Samantha B. (15) is a Read & Review Club member, and she has written a review of Becca Fitzpatrick's new book, Black Ice! From the author of the Hush, Hush saga comes a new thriller: Black Ice by Becca Fitzpatrick. From the publisher’s summary: “Britt Pheiffer has trained to backpack the Teton Range, but she isn't prepared when her ex-boyfriend, who still haunts her every thought, wants to join her. Before Britt can explore her feelings for Calvin, an unexpected blizzard forces her to seek shelter in a remote cabin, accepting the hospitality of its two very handsome occupants – but these men are fugitives, and they take her hostage. Britt is forced to guide the men off the mountain, and knows she must stay alive long enough for Calvin to find her. The task is made even more complicated when Britt finds chilling evidence of a series of murders that have taken place there...and in uncovering this, she may become the killer's next target. But nothing is as it seems, and everyone is keeping secrets, including Mason, one of her kidnappers. His kindness is confusing Britt. Is he an enemy? Or an ally?”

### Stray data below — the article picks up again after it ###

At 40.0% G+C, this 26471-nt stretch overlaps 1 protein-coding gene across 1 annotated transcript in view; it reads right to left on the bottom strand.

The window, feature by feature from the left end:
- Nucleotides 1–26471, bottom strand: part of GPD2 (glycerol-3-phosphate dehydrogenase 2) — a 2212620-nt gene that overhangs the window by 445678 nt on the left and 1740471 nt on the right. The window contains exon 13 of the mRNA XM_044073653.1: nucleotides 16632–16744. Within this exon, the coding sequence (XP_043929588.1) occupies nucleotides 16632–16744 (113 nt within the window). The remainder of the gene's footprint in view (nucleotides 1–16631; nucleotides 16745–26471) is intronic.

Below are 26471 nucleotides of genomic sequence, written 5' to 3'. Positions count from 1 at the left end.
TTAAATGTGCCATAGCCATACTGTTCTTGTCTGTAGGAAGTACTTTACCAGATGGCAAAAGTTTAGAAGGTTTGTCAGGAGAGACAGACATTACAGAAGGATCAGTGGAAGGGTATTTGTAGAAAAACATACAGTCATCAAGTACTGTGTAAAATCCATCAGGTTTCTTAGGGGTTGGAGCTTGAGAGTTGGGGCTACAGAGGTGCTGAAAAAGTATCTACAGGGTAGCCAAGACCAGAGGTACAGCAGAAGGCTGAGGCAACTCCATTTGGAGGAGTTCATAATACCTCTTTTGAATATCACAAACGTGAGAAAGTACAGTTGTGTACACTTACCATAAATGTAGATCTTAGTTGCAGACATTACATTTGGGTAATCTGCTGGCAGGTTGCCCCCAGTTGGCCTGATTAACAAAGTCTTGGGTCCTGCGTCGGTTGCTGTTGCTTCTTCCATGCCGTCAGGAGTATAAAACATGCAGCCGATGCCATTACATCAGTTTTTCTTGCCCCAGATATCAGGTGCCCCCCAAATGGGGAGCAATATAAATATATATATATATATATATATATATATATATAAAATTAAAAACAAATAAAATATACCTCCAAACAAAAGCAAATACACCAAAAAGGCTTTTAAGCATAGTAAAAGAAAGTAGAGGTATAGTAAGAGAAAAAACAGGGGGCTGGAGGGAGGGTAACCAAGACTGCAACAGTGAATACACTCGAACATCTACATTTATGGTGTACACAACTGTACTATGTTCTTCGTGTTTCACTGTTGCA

Check out what Read & Review Club Member Samantha has to say about the book: Black Ice is amazing! I was hooked by the first page. Fitzpatrick really knows how to make her characters come to life and make you feel what they are feeling. The ending was not what I expected, but I was pleasantly surprised. This book is fantastic, gruesome, intense, and heart-stopping; I could not put it down! I didn’t want to sleep until I finished this book. I was up from dusk till dawn reading to see what would happen to Britt Pfeiffer! Would Calvin, her ex-boyfriend who haunts her thoughts, find her before it was too late? Mason was absolutely perfect in a kidnapper-but-awfully-kind way. I had trouble trying to figure out if he was Britt’s enemy or ally. I could only hope he was an ally when Britt makes a discovery that could make her a serial killer’s next target! You will not regret buying this book. If you loved Hush, Hush, you’ll love Black Ice. This novel is perfect! A thriller with just the right amount of romance, Black Ice is going to grip you and not let go until the ride is over.

Thanks to Samantha for her review!

Wednesday, September 24, 2014